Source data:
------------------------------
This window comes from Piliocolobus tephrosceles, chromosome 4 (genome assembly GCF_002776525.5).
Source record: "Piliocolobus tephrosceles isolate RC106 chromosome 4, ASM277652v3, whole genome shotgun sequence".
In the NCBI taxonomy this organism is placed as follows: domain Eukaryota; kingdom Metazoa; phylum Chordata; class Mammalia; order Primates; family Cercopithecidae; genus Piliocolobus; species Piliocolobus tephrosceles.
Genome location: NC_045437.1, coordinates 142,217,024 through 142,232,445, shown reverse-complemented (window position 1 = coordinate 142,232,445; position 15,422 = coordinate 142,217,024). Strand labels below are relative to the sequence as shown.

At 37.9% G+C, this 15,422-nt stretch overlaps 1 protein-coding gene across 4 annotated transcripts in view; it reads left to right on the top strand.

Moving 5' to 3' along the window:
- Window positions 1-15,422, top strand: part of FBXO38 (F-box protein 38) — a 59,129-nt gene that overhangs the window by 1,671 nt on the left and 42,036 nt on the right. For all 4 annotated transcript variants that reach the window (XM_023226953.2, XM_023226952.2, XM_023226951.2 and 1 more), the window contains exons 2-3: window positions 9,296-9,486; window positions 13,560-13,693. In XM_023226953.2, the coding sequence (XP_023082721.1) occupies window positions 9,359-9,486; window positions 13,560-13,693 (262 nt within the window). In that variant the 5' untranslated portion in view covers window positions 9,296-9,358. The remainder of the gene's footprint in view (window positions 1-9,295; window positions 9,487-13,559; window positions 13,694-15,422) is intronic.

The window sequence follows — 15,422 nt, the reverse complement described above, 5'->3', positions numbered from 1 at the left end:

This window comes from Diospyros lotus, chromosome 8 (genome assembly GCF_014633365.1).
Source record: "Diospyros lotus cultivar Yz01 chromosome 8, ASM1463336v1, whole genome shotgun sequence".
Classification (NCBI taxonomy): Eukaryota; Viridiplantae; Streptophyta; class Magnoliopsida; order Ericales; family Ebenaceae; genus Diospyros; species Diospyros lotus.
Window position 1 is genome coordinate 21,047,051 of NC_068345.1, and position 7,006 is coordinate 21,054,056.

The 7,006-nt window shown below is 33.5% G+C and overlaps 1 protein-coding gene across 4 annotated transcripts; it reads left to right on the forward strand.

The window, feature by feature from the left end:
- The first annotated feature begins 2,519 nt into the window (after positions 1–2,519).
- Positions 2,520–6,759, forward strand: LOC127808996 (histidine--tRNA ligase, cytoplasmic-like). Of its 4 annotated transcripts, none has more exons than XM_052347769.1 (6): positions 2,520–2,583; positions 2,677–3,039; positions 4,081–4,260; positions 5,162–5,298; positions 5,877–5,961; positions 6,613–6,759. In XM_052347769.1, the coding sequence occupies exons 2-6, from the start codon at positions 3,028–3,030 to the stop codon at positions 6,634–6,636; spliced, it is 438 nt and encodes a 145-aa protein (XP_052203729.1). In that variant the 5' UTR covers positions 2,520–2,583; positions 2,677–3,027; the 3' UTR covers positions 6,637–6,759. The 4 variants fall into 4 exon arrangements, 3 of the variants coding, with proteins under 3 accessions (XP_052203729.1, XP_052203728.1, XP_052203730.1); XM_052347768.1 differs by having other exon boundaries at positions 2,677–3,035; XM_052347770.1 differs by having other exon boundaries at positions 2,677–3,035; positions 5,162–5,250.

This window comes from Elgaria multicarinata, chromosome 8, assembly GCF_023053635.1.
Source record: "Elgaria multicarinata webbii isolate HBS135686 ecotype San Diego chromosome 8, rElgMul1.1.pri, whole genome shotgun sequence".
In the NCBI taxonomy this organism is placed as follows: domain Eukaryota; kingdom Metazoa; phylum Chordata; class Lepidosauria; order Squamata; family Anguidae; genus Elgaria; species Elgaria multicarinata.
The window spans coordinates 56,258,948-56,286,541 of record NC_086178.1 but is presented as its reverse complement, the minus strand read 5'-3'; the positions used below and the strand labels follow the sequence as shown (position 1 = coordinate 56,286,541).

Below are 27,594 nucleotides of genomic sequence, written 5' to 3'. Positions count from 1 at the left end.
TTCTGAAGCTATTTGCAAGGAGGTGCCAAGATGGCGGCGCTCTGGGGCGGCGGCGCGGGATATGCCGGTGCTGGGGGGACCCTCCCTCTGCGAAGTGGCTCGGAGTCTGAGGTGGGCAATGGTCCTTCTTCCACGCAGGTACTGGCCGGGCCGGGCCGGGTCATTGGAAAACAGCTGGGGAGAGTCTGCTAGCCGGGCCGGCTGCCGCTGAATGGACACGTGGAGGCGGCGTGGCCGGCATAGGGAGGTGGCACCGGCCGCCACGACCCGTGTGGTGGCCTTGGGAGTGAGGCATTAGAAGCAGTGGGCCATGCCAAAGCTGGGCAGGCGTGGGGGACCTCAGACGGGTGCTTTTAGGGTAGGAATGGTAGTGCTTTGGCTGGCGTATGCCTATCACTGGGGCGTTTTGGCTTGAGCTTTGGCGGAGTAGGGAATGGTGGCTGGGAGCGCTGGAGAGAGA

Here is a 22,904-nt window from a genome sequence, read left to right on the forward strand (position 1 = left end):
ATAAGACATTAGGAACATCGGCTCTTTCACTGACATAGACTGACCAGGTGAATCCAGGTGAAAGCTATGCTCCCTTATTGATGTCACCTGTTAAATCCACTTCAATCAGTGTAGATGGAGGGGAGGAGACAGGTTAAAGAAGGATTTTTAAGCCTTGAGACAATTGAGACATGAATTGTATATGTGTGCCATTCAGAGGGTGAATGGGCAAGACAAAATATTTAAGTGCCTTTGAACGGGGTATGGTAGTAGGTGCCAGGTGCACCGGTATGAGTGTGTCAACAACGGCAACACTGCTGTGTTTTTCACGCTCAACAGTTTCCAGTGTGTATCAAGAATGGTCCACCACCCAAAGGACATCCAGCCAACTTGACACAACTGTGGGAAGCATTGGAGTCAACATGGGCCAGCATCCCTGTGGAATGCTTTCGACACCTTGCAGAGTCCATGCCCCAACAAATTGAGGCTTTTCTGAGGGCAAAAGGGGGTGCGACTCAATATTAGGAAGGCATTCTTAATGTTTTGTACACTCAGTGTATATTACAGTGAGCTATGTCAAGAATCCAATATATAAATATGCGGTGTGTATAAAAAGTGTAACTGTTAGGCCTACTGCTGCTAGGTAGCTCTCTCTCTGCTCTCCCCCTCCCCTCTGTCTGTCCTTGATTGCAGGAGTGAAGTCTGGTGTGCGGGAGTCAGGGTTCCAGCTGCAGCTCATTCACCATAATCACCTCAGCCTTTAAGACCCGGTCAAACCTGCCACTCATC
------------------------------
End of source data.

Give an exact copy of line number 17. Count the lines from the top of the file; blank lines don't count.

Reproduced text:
This window comes from Elgaria multicarinata, chromosome 8, assembly GCF_023053635.1.